Modernize your Penetration Testing Architecture on AWS Fargate
Organizations in all industries are innovating their application stack through modernization. Developers have found that modular architecture patterns, serverless operational models, and agile development processes provide great benefits. They offer faster innovation, reduced risk, and reduction in total cost of ownership.
Security organizations must evolve and innovate as well. But security practitioners often find themselves stuck between using powerful yet inflexible open-source tools with little support, and monolithic software with expensive and restrictive licenses.
This post describes how you can use modern cloud technologies to build a scalable penetration testing platform, with no infrastructure to manage.
The penetration testing monolith
AWS operates under the shared responsibility model, where AWS is responsible for the security of the cloud, and the customer is responsible for securing workloads in the cloud. This includes validating the security of your internal and external attack surface. Following the AWS penetration testing policy, customers can run tests against their AWS accounts, except for denial of service (DoS).
A legacy model commonly involves a central server for running a scanning application among the team. The server must be powerful enough for peak load and likely runs 24/7. Common licensing for scanner software is capped on the number of targets you can scan. This model does not scale, and incurs cost when no assessments are being performed.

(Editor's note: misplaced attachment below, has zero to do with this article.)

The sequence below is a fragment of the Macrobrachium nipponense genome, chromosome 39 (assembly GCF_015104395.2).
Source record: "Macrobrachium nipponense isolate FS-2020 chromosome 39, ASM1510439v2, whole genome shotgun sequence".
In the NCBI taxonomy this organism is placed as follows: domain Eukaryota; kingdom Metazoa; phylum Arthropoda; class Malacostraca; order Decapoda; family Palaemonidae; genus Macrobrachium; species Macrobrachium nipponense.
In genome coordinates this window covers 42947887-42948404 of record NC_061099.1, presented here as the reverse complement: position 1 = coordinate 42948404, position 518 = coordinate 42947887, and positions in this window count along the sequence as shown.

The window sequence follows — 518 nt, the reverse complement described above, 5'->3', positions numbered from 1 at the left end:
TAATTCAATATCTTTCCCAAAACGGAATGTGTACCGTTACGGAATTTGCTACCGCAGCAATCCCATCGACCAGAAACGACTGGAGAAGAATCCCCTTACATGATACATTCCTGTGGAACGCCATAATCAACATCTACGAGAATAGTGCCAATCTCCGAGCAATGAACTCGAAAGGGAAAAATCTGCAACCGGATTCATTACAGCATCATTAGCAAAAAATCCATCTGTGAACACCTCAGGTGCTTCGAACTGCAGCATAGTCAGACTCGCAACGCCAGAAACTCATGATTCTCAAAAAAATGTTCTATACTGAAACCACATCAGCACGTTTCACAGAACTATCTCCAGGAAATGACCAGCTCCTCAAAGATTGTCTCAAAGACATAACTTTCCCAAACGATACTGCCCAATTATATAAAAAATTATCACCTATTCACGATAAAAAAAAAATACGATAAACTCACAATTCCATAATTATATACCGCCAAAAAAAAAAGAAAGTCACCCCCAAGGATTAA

Penetration testers must constantly reinvent their toolkit. Many one-off tools or scripts are built during engagements when encountering a unique problem. These tools and their environments are often customized, making standardization between machines and software difficult. Building, maintaining, and testing UI/UX and platform compatibility can be expensive and difficult to scale. This often leads to these tools being discarded and the value lost when the analyst moves on to the next engagement. Later, other analysts may run into the same scenario and need to rebuild the tool all over again, resulting in duplicated effort.
Network security scanning using modern cloud infrastructure
By using modern cloud container technologies, we can redesign this monolithic architecture to one that scales to meet increased demand, yet incurs no cost when idle. Containerization provides flexibility and secure isolation.
Scanning task flow
This workflow is based on the architecture shown in Figure 1:
- User authenticates to Amazon Cognito with their organization’s SSO.
- User makes authorized request to Amazon API Gateway.
- Request is forwarded to an AWS Lambda function that pulls configuration from Amazon Simple Storage Service (S3).
- Lambda function validates parameters, incorporates them into the task definition, and calls Amazon Elastic Container Service (ECS).
- ECS orchestrates worker nodes using AWS Fargate compute engine and initiates task.
- ECS asynchronously returns the task configuration to Lambda, which sanitizes sensitive data and sends response through API Gateway.
- The ECS task launches one or more containers, which run the tool.
- Scan results are stored in the ephemeral storage provided by Fargate.
- Final container in the ECS task copies the scan report to S3.
Now we’ll describe the different components of the architecture shown in Figure 1. Start by packaging one’s favorite tool into a container, and publish it to Amazon Elastic Container Registry (ECR). ECR provides your containers additional layers of security assurance with built-in dependency vulnerability scans.